The Mad Farmer in the City
“. . .a field woman is a portion of the field;
she has somehow lost her own margin . . .”
As my first blow against it, I would not stay.
As my second, I learned to live without it.
As my third, I went back one day and saw
that my departure had left a little hole
where some of its strength was flowing out,
and I heard the earthing singing beneath the street.
Singing quietly myself, I followed the song
among the traffic. Everywhere I went, singing,
following the song, the stones cracked,
and I heard it stronger. I heard it strongest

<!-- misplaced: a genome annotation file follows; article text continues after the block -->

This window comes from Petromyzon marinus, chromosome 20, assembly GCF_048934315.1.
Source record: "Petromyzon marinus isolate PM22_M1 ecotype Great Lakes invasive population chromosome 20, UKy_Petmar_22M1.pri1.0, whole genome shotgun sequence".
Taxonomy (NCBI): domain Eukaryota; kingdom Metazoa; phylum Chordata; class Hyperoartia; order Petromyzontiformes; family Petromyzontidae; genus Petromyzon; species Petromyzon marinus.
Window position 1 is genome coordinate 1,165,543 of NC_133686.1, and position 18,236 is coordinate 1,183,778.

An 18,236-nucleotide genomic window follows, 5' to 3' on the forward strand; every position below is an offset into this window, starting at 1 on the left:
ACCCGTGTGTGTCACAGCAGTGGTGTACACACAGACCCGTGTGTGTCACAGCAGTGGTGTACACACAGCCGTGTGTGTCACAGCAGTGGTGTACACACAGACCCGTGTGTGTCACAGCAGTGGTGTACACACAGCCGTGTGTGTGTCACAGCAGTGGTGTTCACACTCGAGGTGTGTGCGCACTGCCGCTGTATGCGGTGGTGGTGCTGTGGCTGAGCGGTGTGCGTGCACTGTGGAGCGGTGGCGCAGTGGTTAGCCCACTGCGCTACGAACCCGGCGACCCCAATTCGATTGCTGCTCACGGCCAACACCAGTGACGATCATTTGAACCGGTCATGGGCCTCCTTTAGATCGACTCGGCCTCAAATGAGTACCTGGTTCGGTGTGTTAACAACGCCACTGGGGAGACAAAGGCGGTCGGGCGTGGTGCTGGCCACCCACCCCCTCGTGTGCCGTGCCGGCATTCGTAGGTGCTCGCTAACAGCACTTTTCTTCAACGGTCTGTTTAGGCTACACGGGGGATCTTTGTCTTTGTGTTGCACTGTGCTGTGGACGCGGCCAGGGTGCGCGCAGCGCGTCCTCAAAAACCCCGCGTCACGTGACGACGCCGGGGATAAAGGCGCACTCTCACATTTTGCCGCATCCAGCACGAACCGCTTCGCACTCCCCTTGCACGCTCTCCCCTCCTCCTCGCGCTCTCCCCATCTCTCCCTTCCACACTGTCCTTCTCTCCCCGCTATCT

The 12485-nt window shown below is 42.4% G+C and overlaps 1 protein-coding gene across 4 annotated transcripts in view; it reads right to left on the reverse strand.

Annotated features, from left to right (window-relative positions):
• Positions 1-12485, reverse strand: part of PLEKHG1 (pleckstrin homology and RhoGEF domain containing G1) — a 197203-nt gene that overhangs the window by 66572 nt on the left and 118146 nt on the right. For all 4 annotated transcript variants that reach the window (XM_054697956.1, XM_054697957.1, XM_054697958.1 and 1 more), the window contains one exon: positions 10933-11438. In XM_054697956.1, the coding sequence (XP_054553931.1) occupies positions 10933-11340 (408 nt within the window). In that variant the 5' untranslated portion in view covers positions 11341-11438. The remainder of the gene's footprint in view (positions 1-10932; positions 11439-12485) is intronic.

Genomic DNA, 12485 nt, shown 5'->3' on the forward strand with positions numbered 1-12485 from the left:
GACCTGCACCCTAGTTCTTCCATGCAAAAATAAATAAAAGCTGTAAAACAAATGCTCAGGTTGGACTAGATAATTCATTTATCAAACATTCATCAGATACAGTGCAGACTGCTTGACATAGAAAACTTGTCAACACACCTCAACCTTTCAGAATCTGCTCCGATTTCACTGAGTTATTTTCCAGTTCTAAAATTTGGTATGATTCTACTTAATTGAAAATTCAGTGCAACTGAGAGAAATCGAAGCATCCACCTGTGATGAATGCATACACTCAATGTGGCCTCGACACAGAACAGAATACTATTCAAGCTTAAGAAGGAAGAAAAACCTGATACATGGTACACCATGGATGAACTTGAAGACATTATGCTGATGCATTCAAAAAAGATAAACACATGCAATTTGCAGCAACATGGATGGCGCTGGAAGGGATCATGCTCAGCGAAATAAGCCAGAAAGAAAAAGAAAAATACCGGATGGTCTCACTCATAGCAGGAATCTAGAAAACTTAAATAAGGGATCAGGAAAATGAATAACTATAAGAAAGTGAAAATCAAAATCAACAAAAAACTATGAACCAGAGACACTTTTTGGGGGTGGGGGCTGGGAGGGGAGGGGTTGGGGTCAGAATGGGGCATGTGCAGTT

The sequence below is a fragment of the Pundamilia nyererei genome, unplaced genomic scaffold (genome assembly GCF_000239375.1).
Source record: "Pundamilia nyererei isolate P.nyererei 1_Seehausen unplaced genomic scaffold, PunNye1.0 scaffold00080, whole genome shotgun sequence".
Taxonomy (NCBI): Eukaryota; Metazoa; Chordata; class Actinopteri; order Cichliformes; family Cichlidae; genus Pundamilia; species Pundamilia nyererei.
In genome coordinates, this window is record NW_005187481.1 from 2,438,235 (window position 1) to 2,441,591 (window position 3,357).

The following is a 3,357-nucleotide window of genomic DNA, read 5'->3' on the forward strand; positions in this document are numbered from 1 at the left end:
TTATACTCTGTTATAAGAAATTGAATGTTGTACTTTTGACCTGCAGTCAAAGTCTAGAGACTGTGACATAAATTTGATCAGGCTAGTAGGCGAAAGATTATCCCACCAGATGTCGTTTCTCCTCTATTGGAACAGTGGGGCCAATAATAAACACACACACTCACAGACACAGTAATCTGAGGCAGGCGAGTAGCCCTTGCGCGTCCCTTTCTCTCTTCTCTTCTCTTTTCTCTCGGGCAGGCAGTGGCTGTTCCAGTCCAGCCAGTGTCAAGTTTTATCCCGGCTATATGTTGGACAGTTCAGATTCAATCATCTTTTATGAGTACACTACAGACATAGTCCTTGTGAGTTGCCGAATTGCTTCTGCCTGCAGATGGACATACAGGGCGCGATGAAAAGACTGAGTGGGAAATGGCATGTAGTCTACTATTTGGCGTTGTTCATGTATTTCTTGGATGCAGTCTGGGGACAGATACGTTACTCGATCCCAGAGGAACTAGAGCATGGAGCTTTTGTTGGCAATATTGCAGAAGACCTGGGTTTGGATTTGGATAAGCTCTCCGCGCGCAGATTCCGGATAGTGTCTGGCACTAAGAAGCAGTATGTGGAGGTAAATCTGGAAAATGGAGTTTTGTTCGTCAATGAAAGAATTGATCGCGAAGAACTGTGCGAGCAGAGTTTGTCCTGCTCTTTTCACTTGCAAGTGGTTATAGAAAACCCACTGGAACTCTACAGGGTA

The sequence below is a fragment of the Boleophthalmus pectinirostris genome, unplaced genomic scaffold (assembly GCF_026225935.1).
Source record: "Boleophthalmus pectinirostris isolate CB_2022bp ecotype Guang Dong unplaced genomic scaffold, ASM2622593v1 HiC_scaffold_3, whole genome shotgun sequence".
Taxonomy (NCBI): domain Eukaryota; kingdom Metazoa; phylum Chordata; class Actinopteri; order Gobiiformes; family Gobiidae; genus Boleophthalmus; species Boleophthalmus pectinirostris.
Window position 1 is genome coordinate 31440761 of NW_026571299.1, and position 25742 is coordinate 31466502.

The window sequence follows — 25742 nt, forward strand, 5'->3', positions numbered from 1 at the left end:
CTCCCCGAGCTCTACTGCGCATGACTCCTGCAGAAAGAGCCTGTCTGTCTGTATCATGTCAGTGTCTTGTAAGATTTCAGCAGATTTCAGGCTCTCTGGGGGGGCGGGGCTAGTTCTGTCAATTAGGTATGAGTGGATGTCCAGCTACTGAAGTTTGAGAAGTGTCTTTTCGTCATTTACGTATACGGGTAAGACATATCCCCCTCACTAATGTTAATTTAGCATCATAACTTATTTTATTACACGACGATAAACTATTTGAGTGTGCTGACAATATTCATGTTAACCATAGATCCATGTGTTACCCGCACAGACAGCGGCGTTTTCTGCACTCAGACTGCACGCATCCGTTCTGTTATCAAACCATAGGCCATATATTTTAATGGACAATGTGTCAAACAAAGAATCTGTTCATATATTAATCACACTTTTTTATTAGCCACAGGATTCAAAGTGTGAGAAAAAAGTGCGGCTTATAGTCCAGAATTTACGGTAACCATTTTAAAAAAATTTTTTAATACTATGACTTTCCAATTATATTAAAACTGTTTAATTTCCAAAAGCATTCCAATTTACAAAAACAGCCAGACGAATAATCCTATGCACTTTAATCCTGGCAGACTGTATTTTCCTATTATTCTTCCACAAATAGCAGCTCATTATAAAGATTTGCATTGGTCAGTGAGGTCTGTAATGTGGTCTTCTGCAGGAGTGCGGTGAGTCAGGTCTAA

in the presence of women. There was one I met
who had the music of the ground in here, and she
was its dancer. “O Exile,” I sang, “for want of you
there is a tree that has borne no leaves
and a planting season that will not turn warm.”
Looking at her, I felt he tightening of roots
under the pavement, and I turned and went
with her a little way, dancing beside her.
And I saw a black woman still inhabiting
as in a dream the space of the open fields
where she had bent to plant and gather. She stood
rooted in the music I heard, pliant and proud
as a stalk of wheat with the grain heavy. No man
with the city thrusting angles in his brain
is equal to her. To reach her he must tear it down.
Wherever lovely women are the city is undone,
its geometry broken in pieces and lifted,
its streets and corners fading like mist at sunrise
above groves and meadows and planted fields.
by Wendell Berry
from Farming- A Handbook
Harvest Books, 1967